Contralateral optic neuropathy and retinopathy associated with visual and afferent pupillomotor dysfunction following enucleation in six cats
Article first published online: 17 OCT 2013
© 2013 American College of Veterinary Ophthalmologists
How to Cite
Donaldson, D., Matas Riera, M., Holloway, A., Beltran, E. and Barnett, K. C. (2013), Contralateral optic neuropathy and retinopathy associated with visual and afferent pupillomotor dysfunction following enucleation in six cats. Veterinary Ophthalmology. doi: 10.1111/vop.12104
- Article first published online: 17 OCT 2013
- chiasmal trauma;
To investigate contralateral optic neuropathy and retinopathy following enucleation in 6 cats.
Retrospective study. The medical records of cats with contralateral visual and afferent pupillomotor dysfunction following enucleation presented to the Animal Health Trust (AHT), Newmarket, UK, between January 1994 and January 2010 were reviewed. Information recorded included history, signalment, ophthalmic findings, electroretinography (ERG) (2/6) and MRI (3/6) findings and long-term outcome. Pearson's chi-square tests were used to compare breed proportions (P < 0.05).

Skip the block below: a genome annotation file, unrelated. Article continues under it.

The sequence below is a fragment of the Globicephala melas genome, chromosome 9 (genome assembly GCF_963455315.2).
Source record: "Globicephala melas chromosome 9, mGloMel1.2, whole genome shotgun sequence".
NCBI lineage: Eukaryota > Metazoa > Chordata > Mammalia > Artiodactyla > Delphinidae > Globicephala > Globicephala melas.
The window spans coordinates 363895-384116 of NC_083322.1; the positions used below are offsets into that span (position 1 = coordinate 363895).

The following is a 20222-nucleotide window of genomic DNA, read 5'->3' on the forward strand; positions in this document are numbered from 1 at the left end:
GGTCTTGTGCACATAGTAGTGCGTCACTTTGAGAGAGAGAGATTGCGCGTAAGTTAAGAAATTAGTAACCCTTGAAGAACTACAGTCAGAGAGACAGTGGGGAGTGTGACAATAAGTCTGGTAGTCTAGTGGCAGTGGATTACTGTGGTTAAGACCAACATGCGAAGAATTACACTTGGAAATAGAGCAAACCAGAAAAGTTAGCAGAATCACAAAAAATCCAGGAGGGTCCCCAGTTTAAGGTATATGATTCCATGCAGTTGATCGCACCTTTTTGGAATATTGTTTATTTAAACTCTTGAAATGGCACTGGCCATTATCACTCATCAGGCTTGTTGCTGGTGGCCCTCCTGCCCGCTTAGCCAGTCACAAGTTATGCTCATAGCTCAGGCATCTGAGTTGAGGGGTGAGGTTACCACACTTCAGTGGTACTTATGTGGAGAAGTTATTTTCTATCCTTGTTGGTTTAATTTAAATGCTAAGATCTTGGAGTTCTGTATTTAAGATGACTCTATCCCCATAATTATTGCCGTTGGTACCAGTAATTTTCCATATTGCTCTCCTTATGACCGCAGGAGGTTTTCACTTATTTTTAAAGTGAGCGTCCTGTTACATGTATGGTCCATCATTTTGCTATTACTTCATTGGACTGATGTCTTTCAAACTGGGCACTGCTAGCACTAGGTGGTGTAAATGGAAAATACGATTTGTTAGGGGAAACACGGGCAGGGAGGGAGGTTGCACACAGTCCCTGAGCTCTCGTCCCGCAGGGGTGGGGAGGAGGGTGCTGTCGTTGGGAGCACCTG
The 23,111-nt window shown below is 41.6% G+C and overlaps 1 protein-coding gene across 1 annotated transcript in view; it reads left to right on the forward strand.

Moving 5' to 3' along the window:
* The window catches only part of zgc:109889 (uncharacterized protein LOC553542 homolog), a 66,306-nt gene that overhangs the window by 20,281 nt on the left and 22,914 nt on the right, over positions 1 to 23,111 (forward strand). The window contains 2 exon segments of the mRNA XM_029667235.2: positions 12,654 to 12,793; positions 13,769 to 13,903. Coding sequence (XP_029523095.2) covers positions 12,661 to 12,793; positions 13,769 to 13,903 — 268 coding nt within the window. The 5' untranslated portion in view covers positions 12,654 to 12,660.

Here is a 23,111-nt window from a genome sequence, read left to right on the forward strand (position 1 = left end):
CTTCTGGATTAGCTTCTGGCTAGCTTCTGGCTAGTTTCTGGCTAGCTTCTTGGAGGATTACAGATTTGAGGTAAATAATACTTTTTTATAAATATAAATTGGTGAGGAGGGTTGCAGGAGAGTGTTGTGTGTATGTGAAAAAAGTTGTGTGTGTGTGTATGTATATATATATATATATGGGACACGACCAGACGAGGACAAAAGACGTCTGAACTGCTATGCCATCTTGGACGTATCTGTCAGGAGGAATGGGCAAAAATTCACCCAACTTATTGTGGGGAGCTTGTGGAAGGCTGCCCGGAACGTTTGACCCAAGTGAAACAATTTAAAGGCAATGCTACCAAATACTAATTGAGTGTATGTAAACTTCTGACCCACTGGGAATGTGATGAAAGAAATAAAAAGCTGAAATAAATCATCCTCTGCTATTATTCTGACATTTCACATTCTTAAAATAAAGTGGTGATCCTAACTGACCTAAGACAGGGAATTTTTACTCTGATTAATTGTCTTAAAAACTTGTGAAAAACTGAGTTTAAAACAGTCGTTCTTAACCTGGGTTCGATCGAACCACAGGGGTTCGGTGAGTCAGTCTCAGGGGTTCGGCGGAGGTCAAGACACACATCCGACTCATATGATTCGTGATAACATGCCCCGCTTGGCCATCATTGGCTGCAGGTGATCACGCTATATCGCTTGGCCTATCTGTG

Six cats aged 1.5 to 11 (median 5.5) years presented with mydriasis and/or visual deficits noted immediately following enucleation. Enucleation involved optic nerve (ON) ligation in all of the four cases for which this information was available. Ophthalmic findings included mydriasis with absent pupillary light reflex (PLR) (4/6), incomplete PLRs (2/6), absence of dazzle reflex (4/6) and absence of menace response (4/6). Funduscopy initially revealed multifocal peripapillary retinal lesions, with subsequent progressive optic nerve head (ONH) and retinal atrophy. ERG recordings revealed normal outer retinal function at 6 and 22 weeks (2/2). On MRI, the optic chiasm (OC) ipsilateral to the enucleation could not be identified and the contralateral OC was atrophied (3/3).
The acute afferent ON deficits following enucleation, progressive ONH atrophy, normal outer retinal function and MRI demonstrating OC pathology are consistent with chiasmal injury due to traction on the ON during enucleation. Rostral traction on the globe to facilitate ON ligation is contraindicated in cats.